Relações entre automonitoria, problemas de comportamento e habilidades sociais na infância
Robalinho, Ivana Gisel Casali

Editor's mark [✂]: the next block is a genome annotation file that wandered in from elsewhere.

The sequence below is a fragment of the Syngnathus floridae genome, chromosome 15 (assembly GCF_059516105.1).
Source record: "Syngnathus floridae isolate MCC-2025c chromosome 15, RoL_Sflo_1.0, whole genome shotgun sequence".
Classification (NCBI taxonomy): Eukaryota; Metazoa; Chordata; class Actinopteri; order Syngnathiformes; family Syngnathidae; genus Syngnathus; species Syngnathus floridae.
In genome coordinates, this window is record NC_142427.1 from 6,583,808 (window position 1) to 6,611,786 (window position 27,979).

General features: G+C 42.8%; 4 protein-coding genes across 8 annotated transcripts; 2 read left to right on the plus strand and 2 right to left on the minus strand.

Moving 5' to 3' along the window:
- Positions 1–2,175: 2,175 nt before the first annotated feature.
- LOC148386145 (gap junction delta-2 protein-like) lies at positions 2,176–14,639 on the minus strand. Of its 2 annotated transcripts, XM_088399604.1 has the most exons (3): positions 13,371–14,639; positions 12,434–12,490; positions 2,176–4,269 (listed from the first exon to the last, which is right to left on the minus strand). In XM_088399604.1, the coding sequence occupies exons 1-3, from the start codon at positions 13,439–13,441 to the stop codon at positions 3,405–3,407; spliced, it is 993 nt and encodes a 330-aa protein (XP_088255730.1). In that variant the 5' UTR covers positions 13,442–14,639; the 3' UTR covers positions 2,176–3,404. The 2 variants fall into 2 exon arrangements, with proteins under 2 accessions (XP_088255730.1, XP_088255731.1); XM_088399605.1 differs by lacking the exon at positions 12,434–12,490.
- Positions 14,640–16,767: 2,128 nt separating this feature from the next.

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The literature recognizes the importance of social relationships for the healthy development of children. A good social skills repertoire is crucial for this because it allows one to competently deal with the interpersonal demands. Socially competent children have better prospects for the future, while, in the other hand, deficits on the social skills repertoire are associated with behavior problems and other risk factors for development. Social competence depends on a class of skill that is the basis of all others: self-monitoring. This research, which involved two studies, focused on the relationship between social skills, behavior problems and specific indicators of behaviors which are components of the self-monitoring process as well as the relationships between these variables and socio-demographic variables. In Study there were 220 children, of both genders, who attended the 3rd to the 6th grades of elementary education in public or private schools, as well as their parents / guardians who participated as informants. We used the Brazilian version of the Social Skills Rating System (SSRS-BR) and Brazil Economic Classification Criterion (CCEB). Descriptive and inferential statistics analyses pointed that: (1) the sample had scores consistent with the norm for social skills and behavior problems, and that the internalizing were more frequent, according to the parents / guardians; (2) social skills with greater loadings on predicting behavioral problems were: the Responsibility of (the self-assessed) and Composure and Civility (evaluated by informants), (3) social skills of Kindness were evaluated as the ones with greater social relevance according to parents / guardians; (4) there were significant differences for the repertoire of social skills when we take into account variables such as gender, school year and school type; the socioeconomic status, on the other hand, significantly influenced only internalizing behavior problems. In Study II there was larger sample, 30 children, divided into two groups: 15 children with higher scores on social skills and lower scores of behavior problems and 15 children with opposite repertoire. We used the Structured Situations roadmap, the Interview roadmap as well as the Protocol for the Self-Monitoring Assessment. We carried out descriptive and inferential statistical analysis and we found that: (1) children showed greater ease to Describing their own actions and more difficult to Developing possible alternatives of action, (2) in terms of the specific components of self-monitoring, the group to higher score on social skills and lower behavior problems performed better on Describing the actions of others, Developing possible alternatives of action, Predicting their own feelings, Predicting the reactions of others, Predicting the feelings of others and Reporting, where necessary, changes to the future course of action, (3) girls had significantly higher scores than the boys only for Describing the actions of those with whom they interact. The results suggest the importance of investing in planning interventions aimed at promoting self-monitoring in school-age children as a way of contributing to the socio-emotional development and prevention of behavior problems.